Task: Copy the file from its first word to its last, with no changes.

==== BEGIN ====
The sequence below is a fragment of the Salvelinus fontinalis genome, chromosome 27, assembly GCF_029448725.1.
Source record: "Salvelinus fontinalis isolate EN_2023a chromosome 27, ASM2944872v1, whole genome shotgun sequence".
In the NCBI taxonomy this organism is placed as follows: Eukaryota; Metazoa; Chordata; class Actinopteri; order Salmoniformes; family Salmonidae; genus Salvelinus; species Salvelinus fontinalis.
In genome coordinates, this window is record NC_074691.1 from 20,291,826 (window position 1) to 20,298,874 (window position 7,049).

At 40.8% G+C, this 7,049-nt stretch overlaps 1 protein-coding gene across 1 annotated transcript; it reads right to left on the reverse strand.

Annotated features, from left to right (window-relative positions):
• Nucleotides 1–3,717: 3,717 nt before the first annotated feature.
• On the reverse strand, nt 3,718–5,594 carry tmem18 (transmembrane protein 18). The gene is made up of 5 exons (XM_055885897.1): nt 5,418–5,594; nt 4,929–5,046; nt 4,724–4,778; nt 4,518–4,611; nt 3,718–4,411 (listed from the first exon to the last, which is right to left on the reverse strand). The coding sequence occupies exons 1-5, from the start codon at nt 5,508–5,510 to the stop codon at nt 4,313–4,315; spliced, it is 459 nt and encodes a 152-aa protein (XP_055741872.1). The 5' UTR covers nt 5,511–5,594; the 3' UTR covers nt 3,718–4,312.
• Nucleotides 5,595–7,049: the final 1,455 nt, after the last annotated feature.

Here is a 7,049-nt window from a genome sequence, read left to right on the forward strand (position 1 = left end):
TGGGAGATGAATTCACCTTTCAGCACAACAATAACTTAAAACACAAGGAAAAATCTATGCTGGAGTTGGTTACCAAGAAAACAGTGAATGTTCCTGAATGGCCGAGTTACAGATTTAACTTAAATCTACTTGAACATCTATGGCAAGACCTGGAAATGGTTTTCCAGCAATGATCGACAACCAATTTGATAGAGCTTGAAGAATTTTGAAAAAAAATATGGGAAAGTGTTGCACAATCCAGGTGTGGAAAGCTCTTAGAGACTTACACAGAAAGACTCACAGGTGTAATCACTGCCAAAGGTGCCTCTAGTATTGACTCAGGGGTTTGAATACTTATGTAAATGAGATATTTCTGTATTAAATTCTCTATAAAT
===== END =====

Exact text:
The sequence below is a fragment of the Salvelinus fontinalis genome, chromosome 27, assembly GCF_029448725.1.
Source record: "Salvelinus fontinalis isolate EN_2023a chromosome 27, ASM2944872v1, whole genome shotgun sequence".
In the NCBI taxonomy this organism is placed as follows: Eukaryota; Metazoa; Chordata; class Actinopteri; order Salmoniformes; family Salmonidae; genus Salvelinus; species Salvelinus fontinalis.
In genome coordinates, this window is record NC_074691.1 from 20,291,826 (window position 1) to 20,298,874 (window position 7,049).

At 40.8% G+C, this 7,049-nt stretch overlaps 1 protein-coding gene across 1 annotated transcript; it reads right to left on the reverse strand.

Annotated features, from left to right (window-relative positions):
• Nucleotides 1–3,717: 3,717 nt before the first annotated feature.
• On the reverse strand, nt 3,718–5,594 carry tmem18 (transmembrane protein 18). The gene is made up of 5 exons (XM_055885897.1): nt 5,418–5,594; nt 4,929–5,046; nt 4,724–4,778; nt 4,518–4,611; nt 3,718–4,411 (listed from the first exon to the last, which is right to left on the reverse strand). The coding sequence occupies exons 1-5, from the start codon at nt 5,508–5,510 to the stop codon at nt 4,313–4,315; spliced, it is 459 nt and encodes a 152-aa protein (XP_055741872.1). The 5' UTR covers nt 5,511–5,594; the 3' UTR covers nt 3,718–4,312.
• Nucleotides 5,595–7,049: the final 1,455 nt, after the last annotated feature.

Here is a 7,049-nt window from a genome sequence, read left to right on the forward strand (position 1 = left end):
TGGGAGATGAATTCACCTTTCAGCACAACAATAACTTAAAACACAAGGAAAAATCTATGCTGGAGTTGGTTACCAAGAAAACAGTGAATGTTCCTGAATGGCCGAGTTACAGATTTAACTTAAATCTACTTGAACATCTATGGCAAGACCTGGAAATGGTTTTCCAGCAATGATCGACAACCAATTTGATAGAGCTTGAAGAATTTTGAAAAAAAATATGGGAAAGTGTTGCACAATCCAGGTGTGGAAAGCTCTTAGAGACTTACACAGAAAGACTCACAGGTGTAATCACTGCCAAAGGTGCCTCTAGTATTGACTCAGGGGTTTGAATACTTATGTAAATGAGATATTTCTGTATTAAATTCTCTATAAAT